The Tiger King: A look into the Wild World of Big Cat Captivity

Debi Boyle

Tiger King: Murder, Mayhem and Madness, a relatively new docuseries held on Netflix, has captured the attention of many. It is a series that explores subjects such as animal rights, murder and cults. The people it follows are just as wild as the big cats they keep in captivity. This is especially true of Joseph Maldonado-Passage, also known as Joe “Exotic”, a paranoid gun-toting zoo owner the documentary series is centered around. It consists of seven episodes following the zookeeper and the events leading up to his alleged murder-for-hire plot and arrest, as well as a more recent eighth episode where many of those associated with Joe Exotic are interviewed over video call. While many people are in quarantine, this series, full of stranger-than-fiction people and events, has been viewed by many.

The series opens with the fact that there are currently more tigers in captivity than there are in the wild. This gives the viewers something to think about: whether or not it is wrong to keep big cats in captivity. There is something sinister about seeing the cats caged and tiger cubs being passed around to be pet and played with. “I find keeping big cats in captivity stupid,” says Stout student Mona Nooh. “You’re not letting them roam. After all, they are wild animals not house cats.” Another Stout student, Sara Nyhus, said that cub petting should be banned because of the fact that it endangers the health of the cubs, and that the animals seen in the docuseries shouldn’t be held in captivity unless absolutely necessary. Stout student Hannah Neist said, “it does a good job spreading a message about giant predators in captivity, and how we should maybe take a closer look at the fact that it’s legal for any random person to own them.”

The docuseries does fall into some faults in how it portrays the people involved. Many viewers still go away from it with the conclusion that they are awful towards both the animals and the people they work with. Some aspects of Joe Exotic, such as his racism or his fear of tigers, isn’t explained in the docuseries itself. Carole Baskins, who is accused of killing her husband and putting him through a meat grinder to feed her big cats, is shown with a large factory meat grinder when she explicitly said that she had a small kitchen meat grinder. Many people are open to the idea that Carole Baskins is guilty, but they are critical because of the lack of conclusive evidence. Along with this was the trending #freejoeexotic on twitter, which may show that the fact that Joe Exotic was abusive towards people and animals may have fallen on deaf ears for much of the audience. Joe does appear quite cartoonish throughout the docuseries and it is possible that, along with some of the information left out of the docuseries, some viewers were charmed by his kooky personality. There are many viewers who believe this man should stay in jail. “He got what he deserved,” Nyhus said.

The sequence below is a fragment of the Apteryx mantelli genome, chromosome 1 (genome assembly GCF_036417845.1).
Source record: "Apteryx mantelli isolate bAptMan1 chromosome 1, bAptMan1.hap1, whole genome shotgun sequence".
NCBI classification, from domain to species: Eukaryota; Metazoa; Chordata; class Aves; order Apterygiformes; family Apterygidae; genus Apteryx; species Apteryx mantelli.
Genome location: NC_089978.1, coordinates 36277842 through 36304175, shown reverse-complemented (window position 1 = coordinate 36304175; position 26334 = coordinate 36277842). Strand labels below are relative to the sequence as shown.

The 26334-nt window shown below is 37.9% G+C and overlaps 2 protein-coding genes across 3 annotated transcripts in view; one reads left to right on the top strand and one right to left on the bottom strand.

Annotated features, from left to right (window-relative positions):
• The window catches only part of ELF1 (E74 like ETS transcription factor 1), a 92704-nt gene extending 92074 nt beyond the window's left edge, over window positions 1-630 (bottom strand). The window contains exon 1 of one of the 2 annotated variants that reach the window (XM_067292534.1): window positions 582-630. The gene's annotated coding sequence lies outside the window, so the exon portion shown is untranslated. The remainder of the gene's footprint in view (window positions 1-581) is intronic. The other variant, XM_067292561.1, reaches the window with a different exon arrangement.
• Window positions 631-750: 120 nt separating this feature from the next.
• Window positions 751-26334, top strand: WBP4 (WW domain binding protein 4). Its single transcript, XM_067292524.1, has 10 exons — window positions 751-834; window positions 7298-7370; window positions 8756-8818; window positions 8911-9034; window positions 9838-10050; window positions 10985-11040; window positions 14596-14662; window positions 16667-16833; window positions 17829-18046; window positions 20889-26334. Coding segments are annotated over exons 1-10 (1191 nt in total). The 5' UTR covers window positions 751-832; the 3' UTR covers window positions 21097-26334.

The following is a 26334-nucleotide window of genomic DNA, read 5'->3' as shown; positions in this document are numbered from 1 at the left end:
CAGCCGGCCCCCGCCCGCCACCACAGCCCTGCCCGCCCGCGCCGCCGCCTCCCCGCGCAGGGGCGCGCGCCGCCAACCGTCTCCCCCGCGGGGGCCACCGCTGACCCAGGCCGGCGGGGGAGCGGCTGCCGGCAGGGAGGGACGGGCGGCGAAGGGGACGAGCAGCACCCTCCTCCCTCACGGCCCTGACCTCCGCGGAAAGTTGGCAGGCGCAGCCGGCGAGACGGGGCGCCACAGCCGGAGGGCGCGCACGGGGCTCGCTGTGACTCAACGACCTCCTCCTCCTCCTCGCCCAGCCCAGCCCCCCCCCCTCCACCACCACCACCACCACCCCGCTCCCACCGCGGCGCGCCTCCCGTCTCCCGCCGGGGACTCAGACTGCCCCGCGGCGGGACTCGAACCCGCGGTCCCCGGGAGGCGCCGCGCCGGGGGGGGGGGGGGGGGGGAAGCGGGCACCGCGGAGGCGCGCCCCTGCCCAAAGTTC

All in all, Tiger King is a mixed bag. There is some dishonest framing within the series, for it is here to entertain as well as inform. As its title suggests, it shows a tale of murder, mayhem and madness up to the arrest of Joe Exotic. The message isn’t to make the viewers fully sympathize with any of the people within it, but to reveal both the good and the bad. Those who worked with big cats and the documentary itself are morally grey. To some people this is a juicy story to watch while staying inside and to some it is an eye-opener about the state of big cat conservation.